LATEST ADDITIONS

Thomas Conrad  |  Apr 07, 2020  |  7 comments
I remember the only time i ever saw Chet Baker. It was at Parnell's, a jazz club in Pioneer Square in Seattle, long since defunct. It was a few years before Baker died under mysterious circumstances, in Amsterdam in 1988, after a life of creativity, notorious dissipation, and addiction.

Emaciated, with a caved-in face, he already looked near death. He played like an angel. I remember something that happened to me toward the end of the night. Sometimes last sets in jazz clubs, when the crowd has thinned, seem to exist outside of time.

Jason Victor Serinus  |  Apr 03, 2020  |  30 comments
We carry within us the wonders we seek outside us.—Rumi

There are plenty of difficult obstacles in your path. Don't allow yourself to become one of them.—Ralph Marston, The Daily Motivator

Put these two quotes together, shake vigorously, and you've got the essence of a music server. Unless your container isn't tightly sealed, in which case you've got a mess.

Herb Reichert  |  Apr 02, 2020  |  11 comments
Almost a year ago, a headphone pal loaned me the Zach Mehrbach–designed ZMF Auteur LTD headphones. He said, "Herb, see if you like these." I took them home and right away thought, Wow, these headphones really disappear!

Nothing about their sound attracted my attention. The only thing I noticed, casually, was how relaxed and unbelievably transparent they were.

Art Dudley  |  Apr 01, 2020  |  51 comments
In my January 2020 Listening column, I wrote about a place where three things overlap: the joys (and benefits) of being a record collector, the natural tendency to grow and challenge ourselves as listeners, and the need to forgive ourselves for the shortcomings of our youth. The hook was the story of how I started out disliking the music of guitarist John Fahey (1939–2001) and ended up loving it. But it could just as easily have been about cooking or hiking or Jethro Tull or any of a number of other things.
Ken Micallef  |  Mar 31, 2020  |  53 comments
Between the mid-1980s and late 2000s, Stereophile published 14 reviews of loudspeakers from England's ProAc Limited. First came Dick Olsher's review of the ProAc Tablette in 1984. The latest—until now—was in 2010, when John Marks wrote about the ProAc Response D Two.
Stereophile Staff  |  Mar 27, 2020  |  43 comments
You probably heard the news: record claims for unemployment benefits, indeed, five times the previous record from 1982. Our economy has never been shut down quite so completely and suddenly. Those most affected are service workers: cooks, waiters, retail clerks—and the people who make the music we love.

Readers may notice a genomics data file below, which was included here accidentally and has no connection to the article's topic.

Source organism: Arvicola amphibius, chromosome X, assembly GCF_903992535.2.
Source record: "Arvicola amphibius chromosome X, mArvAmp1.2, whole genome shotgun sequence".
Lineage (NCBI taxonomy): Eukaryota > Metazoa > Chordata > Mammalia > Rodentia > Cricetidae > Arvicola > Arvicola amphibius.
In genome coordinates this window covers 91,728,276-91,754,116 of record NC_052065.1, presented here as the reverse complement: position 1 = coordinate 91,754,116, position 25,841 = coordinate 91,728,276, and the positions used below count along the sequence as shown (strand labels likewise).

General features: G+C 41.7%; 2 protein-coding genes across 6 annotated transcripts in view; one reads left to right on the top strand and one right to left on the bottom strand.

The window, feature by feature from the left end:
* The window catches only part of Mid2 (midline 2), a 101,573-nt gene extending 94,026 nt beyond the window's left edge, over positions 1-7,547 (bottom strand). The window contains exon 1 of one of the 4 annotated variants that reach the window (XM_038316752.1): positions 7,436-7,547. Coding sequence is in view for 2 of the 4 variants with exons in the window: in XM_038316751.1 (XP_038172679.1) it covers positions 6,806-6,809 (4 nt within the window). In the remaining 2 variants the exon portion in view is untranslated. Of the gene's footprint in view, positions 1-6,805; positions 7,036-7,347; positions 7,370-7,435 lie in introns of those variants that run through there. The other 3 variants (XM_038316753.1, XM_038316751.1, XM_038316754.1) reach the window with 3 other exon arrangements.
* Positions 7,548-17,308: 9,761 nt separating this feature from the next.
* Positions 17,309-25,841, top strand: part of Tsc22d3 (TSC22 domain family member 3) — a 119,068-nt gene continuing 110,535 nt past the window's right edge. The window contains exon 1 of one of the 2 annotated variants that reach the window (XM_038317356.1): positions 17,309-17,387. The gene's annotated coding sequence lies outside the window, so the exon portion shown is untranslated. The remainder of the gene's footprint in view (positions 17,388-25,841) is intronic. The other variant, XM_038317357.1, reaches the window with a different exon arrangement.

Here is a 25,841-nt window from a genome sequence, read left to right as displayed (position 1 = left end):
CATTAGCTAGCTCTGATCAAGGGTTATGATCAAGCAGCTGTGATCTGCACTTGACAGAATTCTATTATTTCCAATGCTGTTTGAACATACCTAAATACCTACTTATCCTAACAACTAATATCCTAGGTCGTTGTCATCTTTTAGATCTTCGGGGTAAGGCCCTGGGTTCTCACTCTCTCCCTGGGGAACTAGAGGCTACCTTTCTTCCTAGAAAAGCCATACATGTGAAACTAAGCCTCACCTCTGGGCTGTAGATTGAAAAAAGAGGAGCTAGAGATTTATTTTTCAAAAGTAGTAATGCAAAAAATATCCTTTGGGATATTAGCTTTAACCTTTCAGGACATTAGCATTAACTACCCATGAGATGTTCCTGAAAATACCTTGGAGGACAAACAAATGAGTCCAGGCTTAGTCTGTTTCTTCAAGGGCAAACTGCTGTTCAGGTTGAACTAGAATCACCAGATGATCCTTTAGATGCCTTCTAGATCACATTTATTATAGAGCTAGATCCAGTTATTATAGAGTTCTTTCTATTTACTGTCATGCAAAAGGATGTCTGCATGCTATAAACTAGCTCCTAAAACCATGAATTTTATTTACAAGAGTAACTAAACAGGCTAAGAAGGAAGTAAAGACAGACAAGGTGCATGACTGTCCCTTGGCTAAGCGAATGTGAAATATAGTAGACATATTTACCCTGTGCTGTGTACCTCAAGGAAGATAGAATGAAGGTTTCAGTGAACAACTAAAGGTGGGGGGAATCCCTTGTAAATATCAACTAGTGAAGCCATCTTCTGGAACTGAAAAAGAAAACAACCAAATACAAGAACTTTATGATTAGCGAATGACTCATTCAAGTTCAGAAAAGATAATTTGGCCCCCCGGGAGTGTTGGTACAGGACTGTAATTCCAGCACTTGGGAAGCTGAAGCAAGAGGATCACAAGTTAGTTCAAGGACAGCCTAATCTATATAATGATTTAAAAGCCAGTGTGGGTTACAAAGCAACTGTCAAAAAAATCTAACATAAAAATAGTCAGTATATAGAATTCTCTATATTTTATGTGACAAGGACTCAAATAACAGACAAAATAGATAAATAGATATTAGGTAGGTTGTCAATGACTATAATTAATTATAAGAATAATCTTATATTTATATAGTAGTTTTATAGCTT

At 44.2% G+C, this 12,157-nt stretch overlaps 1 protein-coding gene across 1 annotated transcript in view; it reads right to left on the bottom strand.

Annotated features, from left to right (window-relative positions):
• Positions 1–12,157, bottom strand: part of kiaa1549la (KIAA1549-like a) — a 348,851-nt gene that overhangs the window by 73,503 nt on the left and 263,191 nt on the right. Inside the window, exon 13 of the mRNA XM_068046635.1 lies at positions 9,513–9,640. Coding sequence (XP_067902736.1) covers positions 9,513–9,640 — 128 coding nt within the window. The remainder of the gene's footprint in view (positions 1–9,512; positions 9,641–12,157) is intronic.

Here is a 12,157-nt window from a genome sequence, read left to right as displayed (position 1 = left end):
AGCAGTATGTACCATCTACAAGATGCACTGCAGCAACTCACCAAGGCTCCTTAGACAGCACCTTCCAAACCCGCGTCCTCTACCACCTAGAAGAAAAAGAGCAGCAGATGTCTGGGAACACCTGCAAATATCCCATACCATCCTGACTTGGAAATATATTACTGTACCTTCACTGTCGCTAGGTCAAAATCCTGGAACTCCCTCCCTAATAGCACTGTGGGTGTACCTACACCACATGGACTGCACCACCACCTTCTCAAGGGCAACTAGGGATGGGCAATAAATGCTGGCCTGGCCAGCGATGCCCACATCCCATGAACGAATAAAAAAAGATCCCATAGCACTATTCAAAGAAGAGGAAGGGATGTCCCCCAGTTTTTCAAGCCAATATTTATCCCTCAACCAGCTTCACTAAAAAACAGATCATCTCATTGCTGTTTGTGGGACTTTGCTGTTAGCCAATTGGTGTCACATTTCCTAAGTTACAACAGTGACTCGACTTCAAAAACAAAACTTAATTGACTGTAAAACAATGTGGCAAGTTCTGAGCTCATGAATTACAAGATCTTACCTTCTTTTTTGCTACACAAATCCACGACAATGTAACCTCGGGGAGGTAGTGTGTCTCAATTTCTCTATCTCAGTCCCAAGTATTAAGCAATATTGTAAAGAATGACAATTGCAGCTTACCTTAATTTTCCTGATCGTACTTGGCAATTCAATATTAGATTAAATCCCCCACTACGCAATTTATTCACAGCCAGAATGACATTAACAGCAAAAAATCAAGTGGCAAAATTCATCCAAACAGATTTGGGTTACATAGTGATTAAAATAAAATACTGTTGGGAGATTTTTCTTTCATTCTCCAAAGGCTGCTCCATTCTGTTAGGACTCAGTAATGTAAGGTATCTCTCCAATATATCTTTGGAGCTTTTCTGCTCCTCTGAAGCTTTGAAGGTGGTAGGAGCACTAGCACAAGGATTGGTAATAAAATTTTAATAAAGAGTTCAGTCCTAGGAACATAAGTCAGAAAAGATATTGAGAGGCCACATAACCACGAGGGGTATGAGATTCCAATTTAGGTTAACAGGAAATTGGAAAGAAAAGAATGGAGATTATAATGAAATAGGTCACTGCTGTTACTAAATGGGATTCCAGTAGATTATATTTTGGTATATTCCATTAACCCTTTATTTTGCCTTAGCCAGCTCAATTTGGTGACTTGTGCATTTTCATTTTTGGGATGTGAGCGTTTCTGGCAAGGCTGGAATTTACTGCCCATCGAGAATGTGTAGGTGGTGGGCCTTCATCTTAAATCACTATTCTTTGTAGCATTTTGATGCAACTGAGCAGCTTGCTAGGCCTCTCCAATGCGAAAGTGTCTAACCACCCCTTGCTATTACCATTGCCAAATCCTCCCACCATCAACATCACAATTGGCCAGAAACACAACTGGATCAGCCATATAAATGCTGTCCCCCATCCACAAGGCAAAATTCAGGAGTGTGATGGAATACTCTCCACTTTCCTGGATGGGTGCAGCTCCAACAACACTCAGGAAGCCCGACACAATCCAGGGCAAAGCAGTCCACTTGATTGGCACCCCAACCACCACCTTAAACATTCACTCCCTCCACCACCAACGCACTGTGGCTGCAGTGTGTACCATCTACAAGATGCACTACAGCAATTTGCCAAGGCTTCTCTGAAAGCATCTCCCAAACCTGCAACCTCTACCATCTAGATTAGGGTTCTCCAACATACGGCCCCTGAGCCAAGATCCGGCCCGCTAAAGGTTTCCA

Jason Victor Serinus  |  Mar 27, 2020  |  4 comments
When I was 11, my father brought home the voice of tenor Enrico Caruso (1873–1921) in a three-LP box set whose faux leather cover and sepia-tinted photos I admired over and over. When he put on the Sextet from Lucia di Lammermoor, I exclaimed, "Daddy, I've heard that before!"

"Yeah, you broke it when you were 2," he replied.

John Atkinson  |  Mar 26, 2020  |  68 comments
The priciest loudspeaker ever to have taken up residence in my listening room was the Akira from German company Tidal Audio (footnote 1), which I reviewed in the November 2018 issue of Stereophile. Designed by Tidal founder and CEO Jörn Janczak, the Akiras cost $215,000/pair! "The sheer resolution of the Akiras continued to astonish me throughout my auditioning," I wrote in my review, concluding that "The Akiras are the best-looking, best-built, best-sounding speakers I have had in my listening room—as they should be at the price."
Art Dudley  |  Mar 25, 2020  |  9 comments
I am the world's worst consumer. Not only have I made more than my share of disastrous purchase decisions, I'm also inexplicably luckless: If there's one defective sample or repack in an inventory, it will find me.

I'm also a deceit magnet, and I'm spineless: More than once in my life, I have made abominable purchase decisions solely to please a manipulative salesman or a disinterested third party (read: girlfriend). There is abundant photographic evidence that I don't know how to shop for clothes, my glasses are wrong for my face because I trust the advice of opticians with bad or no taste, and the less competent/more antagonistic the barber, the likelier I am to say "Great job, I love it" and tip them 50%. If I were smarter, I might actually be rich by now, or at least comfortable.

Michael Fremer  |  Mar 24, 2020  |  18 comments
Designing and building a turntable isn't all that difficult. All that matters is in plain sight: Start with a base of wood, MDF, or acrylic; add some isolation "feet" for it to rest upon, and a spindle bearing such as any competent machine shop can fabricate, topped by a platter of acrylic or aluminum or suchlike. The motor can be an off-the-shelf AC synchronous type, fed directly by the electricity from a wall socket.

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